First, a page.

Peoples National Bank, a National Banking Association, Plaintiff-appellant, v. Office of the Comptroller of the Currency of the United States, and John D. Hawke, Jr., Comptroller of the Currency, Defendants-appellees, 362 F.3d 333 (5th Cir. 2004)

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US Court of Appeals for the Fifth Circuit - 362 F.3d 333 (5th Cir. 2004)

March 8, 2004
Rehearing Denied May 5, 2004


Mark Hamblin How (argued), Bruce Allen Heitz, Mark Frels, Short, How, Frels & Heitz, Dallas, TX, for Plaintiff-Appellant.

Larry J. Stein, Yvette Rivera (argued), Office of the Comptroller of the Currency, Washington, DC, for Defendants-Appellees.

Matthew D. Orwig, U.S. Atty., Beaumont, TX, for Office of the Comptroller of the Currency.

Appeal from the United States District Court for the Eastern District of Texas.

Before EMILIO M. GARZA and DENNIS, Circuit Judges, and DUPLANTIER,*  District Judge.

DENNIS, Circuit Judge:


Peoples National Bank appeals from an order of the district court granting defendants' motion to dismiss for lack of subject matter jurisdiction. We affirm.

Peoples National Bank ("PNB") is a nationally-chartered bank located in Paris, Texas. It is subject to supervision by the Office of the Comptroller of the Currency ("OCC"), a bureau of the Department of the Treasury.

On February 24, 2001, PNB began making small, short-term consumer loans commonly referred to as "payday loans." PNB entered into Marketing and Servicing Agreements with subsidiaries of Advance America, Cash Advance Centers, Inc., under which Advance America agreed to market and service the payday loans as PNB's agent. In April 2001, the OCC began a regularly-scheduled exam of PNB. The OCC ultimately notified PNB that its examination rating would be unsatisfactory due to PNB's practice of engaging in payday loan transactions. The OCC also advised PNB that it intended to initiate an enforcement action against PNB, primarily because of PNB's practice of making payday loans.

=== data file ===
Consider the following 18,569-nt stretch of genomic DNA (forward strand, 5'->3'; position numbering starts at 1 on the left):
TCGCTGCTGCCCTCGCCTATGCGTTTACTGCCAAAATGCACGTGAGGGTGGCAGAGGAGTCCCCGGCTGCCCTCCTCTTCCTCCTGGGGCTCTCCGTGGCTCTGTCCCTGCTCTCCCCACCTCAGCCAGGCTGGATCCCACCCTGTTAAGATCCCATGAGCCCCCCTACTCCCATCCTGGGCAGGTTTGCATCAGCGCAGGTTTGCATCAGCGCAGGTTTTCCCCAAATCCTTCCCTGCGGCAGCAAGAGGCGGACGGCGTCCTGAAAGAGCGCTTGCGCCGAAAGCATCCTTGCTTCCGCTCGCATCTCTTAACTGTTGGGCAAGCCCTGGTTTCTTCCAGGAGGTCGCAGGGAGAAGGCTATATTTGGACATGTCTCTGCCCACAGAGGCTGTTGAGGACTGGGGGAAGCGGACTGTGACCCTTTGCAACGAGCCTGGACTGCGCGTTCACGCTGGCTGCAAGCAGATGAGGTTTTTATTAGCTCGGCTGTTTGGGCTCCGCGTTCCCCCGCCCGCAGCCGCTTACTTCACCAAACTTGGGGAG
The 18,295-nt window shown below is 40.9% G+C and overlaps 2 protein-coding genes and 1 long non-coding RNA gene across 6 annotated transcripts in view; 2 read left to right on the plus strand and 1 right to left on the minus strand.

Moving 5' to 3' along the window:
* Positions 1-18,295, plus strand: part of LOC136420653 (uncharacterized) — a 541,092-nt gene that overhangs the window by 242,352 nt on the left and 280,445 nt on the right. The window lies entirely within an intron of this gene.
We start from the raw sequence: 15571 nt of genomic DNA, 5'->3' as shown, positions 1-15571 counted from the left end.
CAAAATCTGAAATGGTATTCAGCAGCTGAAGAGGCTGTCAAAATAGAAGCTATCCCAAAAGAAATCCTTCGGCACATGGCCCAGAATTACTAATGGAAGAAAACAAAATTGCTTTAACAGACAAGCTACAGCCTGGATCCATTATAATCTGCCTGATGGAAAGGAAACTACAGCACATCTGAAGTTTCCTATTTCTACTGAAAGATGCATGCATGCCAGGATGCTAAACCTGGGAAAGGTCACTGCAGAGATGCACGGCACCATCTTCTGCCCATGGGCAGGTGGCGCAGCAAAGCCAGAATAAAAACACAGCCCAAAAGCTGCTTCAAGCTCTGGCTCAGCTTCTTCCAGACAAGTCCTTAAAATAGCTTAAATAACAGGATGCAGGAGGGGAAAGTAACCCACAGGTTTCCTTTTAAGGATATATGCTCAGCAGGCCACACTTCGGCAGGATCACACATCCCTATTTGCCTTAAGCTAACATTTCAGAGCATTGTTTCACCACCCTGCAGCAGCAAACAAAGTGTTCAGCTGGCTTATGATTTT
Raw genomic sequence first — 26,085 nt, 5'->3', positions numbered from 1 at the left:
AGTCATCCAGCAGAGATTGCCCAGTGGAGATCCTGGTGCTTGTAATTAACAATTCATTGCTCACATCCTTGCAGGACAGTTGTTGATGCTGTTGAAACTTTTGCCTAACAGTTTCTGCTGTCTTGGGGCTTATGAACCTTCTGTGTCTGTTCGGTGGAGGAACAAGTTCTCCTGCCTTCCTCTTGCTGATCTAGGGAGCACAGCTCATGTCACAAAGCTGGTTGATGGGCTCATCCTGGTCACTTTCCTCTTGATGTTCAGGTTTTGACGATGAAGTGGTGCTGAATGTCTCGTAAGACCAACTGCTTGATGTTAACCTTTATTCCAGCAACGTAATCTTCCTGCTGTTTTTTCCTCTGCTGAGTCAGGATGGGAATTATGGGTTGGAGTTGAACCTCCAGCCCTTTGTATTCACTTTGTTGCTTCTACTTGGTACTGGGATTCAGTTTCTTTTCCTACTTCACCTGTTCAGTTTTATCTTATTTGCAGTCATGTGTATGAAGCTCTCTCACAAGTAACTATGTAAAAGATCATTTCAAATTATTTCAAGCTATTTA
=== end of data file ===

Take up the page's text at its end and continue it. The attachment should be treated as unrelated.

PNB then informed the OCC Ombudsman that the bank intended to appeal the examination rating by utilizing the procedures set forth in Banking Bulletin 96-18 ("BB 96-18"). The Ombudsman advised PNB that newly-issued Banking Bulletin 2002-9 ("BB 2002-9") would apply rather than BB 96-18. Like BB 96-18, BB 2002-9 provides that a national bank may seek review of "examination ratings" but that " [a] national bank may not appeal to the ombudsman or to its immediate OCC supervisory office ... [a]ny formal enforcement-related actions or decisions." But BB 2002-9 added Footnote 2 which provides that "a formal enforcement-related action or decision includes the underlying facts that form the basis of a recommended or pending formal enforcement action ... and OCC determinations regarding compliance with an existing formal enforcement action." Thus, under BB 2002-9, PNB can appeal its examination rating to the Ombudsman, but the Ombudsman's review will not encompass a review of the facts that form the basis of a recommended or pending enforcement action or OCC determinations regarding compliance with an existing formal enforcement action.